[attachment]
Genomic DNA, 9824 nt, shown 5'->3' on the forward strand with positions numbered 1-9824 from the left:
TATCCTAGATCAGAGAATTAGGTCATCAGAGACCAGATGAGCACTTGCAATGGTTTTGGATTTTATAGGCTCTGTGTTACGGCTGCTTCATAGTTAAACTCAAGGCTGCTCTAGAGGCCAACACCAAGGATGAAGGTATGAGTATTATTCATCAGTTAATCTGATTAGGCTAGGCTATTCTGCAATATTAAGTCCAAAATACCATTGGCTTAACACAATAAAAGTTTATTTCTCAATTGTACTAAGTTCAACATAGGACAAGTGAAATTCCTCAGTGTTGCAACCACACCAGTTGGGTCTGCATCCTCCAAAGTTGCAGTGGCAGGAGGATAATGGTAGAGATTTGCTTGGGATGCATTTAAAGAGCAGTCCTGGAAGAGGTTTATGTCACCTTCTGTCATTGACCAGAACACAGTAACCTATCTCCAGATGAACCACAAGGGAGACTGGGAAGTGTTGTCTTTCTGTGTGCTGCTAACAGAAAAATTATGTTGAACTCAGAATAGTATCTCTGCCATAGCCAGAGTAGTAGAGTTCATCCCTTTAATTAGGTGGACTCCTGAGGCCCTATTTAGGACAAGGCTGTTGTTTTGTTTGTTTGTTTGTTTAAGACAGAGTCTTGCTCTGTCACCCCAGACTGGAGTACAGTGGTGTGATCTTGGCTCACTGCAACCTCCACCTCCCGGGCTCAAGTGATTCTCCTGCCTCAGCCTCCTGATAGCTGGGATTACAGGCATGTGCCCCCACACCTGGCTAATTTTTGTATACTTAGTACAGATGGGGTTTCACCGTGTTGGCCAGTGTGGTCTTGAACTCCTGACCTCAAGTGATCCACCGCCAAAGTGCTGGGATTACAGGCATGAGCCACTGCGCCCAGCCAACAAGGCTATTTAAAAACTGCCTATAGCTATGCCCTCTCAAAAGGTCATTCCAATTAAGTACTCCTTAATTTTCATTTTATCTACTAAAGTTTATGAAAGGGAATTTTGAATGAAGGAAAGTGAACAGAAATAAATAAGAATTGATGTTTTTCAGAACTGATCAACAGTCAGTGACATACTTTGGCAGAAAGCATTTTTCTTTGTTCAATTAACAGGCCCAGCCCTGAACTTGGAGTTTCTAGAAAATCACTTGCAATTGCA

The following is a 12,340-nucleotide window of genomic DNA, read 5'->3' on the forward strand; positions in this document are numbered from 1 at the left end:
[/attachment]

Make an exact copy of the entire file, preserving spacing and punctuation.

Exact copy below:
Genomic DNA, 9824 nt, shown 5'->3' on the forward strand with positions numbered 1-9824 from the left:
TATCCTAGATCAGAGAATTAGGTCATCAGAGACCAGATGAGCACTTGCAATGGTTTTGGATTTTATAGGCTCTGTGTTACGGCTGCTTCATAGTTAAACTCAAGGCTGCTCTAGAGGCCAACACCAAGGATGAAGGTATGAGTATTATTCATCAGTTAATCTGATTAGGCTAGGCTATTCTGCAATATTAAGTCCAAAATACCATTGGCTTAACACAATAAAAGTTTATTTCTCAATTGTACTAAGTTCAACATAGGACAAGTGAAATTCCTCAGTGTTGCAACCACACCAGTTGGGTCTGCATCCTCCAAAGTTGCAGTGGCAGGAGGATAATGGTAGAGATTTGCTTGGGATGCATTTAAAGAGCAGTCCTGGAAGAGGTTTATGTCACCTTCTGTCATTGACCAGAACACAGTAACCTATCTCCAGATGAACCACAAGGGAGACTGGGAAGTGTTGTCTTTCTGTGTGCTGCTAACAGAAAAATTATGTTGAACTCAGAATAGTATCTCTGCCATAGCCAGAGTAGTAGAGTTCATCCCTTTAATTAGGTGGACTCCTGAGGCCCTATTTAGGACAAGGCTGTTGTTTTGTTTGTTTGTTTGTTTAAGACAGAGTCTTGCTCTGTCACCCCAGACTGGAGTACAGTGGTGTGATCTTGGCTCACTGCAACCTCCACCTCCCGGGCTCAAGTGATTCTCCTGCCTCAGCCTCCTGATAGCTGGGATTACAGGCATGTGCCCCCACACCTGGCTAATTTTTGTATACTTAGTACAGATGGGGTTTCACCGTGTTGGCCAGTGTGGTCTTGAACTCCTGACCTCAAGTGATCCACCGCCAAAGTGCTGGGATTACAGGCATGAGCCACTGCGCCCAGCCAACAAGGCTATTTAAAAACTGCCTATAGCTATGCCCTCTCAAAAGGTCATTCCAATTAAGTACTCCTTAATTTTCATTTTATCTACTAAAGTTTATGAAAGGGAATTTTGAATGAAGGAAAGTGAACAGAAATAAATAAGAATTGATGTTTTTCAGAACTGATCAACAGTCAGTGACATACTTTGGCAGAAAGCATTTTTCTTTGTTCAATTAACAGGCCCAGCCCTGAACTTGGAGTTTCTAGAAAATCACTTGCAATTGCA

The following is a 12,340-nucleotide window of genomic DNA, read 5'->3' on the forward strand; positions in this document are numbered from 1 at the left end: